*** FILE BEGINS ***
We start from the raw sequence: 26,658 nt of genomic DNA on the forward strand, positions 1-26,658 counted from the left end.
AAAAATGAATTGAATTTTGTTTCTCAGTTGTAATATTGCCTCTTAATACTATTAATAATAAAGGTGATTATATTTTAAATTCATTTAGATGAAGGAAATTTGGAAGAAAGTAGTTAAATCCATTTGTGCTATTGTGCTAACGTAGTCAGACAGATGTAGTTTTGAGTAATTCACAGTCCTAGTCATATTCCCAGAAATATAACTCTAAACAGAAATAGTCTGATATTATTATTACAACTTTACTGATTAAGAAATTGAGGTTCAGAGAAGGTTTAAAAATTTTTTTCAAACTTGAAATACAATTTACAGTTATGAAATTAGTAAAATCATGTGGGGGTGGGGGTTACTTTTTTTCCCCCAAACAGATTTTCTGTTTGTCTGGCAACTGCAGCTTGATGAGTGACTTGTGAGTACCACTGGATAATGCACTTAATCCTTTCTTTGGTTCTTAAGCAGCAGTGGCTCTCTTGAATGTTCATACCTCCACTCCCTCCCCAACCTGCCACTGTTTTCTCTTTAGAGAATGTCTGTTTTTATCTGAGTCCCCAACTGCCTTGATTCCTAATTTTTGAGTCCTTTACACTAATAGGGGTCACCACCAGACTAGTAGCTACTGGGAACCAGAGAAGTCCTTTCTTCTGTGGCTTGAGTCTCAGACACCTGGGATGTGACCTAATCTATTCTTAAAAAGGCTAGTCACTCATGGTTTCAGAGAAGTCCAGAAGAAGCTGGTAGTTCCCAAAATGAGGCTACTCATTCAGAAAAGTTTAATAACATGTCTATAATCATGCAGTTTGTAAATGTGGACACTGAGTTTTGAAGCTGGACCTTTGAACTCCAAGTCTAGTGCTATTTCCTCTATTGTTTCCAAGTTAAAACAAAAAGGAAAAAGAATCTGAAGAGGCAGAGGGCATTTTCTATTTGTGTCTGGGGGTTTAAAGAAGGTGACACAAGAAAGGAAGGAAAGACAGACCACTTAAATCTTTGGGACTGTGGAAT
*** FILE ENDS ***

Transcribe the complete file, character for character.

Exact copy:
We start from the raw sequence: 26,658 nt of genomic DNA on the forward strand, positions 1-26,658 counted from the left end.
AAAAATGAATTGAATTTTGTTTCTCAGTTGTAATATTGCCTCTTAATACTATTAATAATAAAGGTGATTATATTTTAAATTCATTTAGATGAAGGAAATTTGGAAGAAAGTAGTTAAATCCATTTGTGCTATTGTGCTAACGTAGTCAGACAGATGTAGTTTTGAGTAATTCACAGTCCTAGTCATATTCCCAGAAATATAACTCTAAACAGAAATAGTCTGATATTATTATTACAACTTTACTGATTAAGAAATTGAGGTTCAGAGAAGGTTTAAAAATTTTTTTCAAACTTGAAATACAATTTACAGTTATGAAATTAGTAAAATCATGTGGGGGTGGGGGTTACTTTTTTTCCCCCAAACAGATTTTCTGTTTGTCTGGCAACTGCAGCTTGATGAGTGACTTGTGAGTACCACTGGATAATGCACTTAATCCTTTCTTTGGTTCTTAAGCAGCAGTGGCTCTCTTGAATGTTCATACCTCCACTCCCTCCCCAACCTGCCACTGTTTTCTCTTTAGAGAATGTCTGTTTTTATCTGAGTCCCCAACTGCCTTGATTCCTAATTTTTGAGTCCTTTACACTAATAGGGGTCACCACCAGACTAGTAGCTACTGGGAACCAGAGAAGTCCTTTCTTCTGTGGCTTGAGTCTCAGACACCTGGGATGTGACCTAATCTATTCTTAAAAAGGCTAGTCACTCATGGTTTCAGAGAAGTCCAGAAGAAGCTGGTAGTTCCCAAAATGAGGCTACTCATTCAGAAAAGTTTAATAACATGTCTATAATCATGCAGTTTGTAAATGTGGACACTGAGTTTTGAAGCTGGACCTTTGAACTCCAAGTCTAGTGCTATTTCCTCTATTGTTTCCAAGTTAAAACAAAAAGGAAAAAGAATCTGAAGAGGCAGAGGGCATTTTCTATTTGTGTCTGGGGGTTTAAAGAAGGTGACACAAGAAAGGAAGGAAAGACAGACCACTTAAATCTTTGGGACTGTGGAAT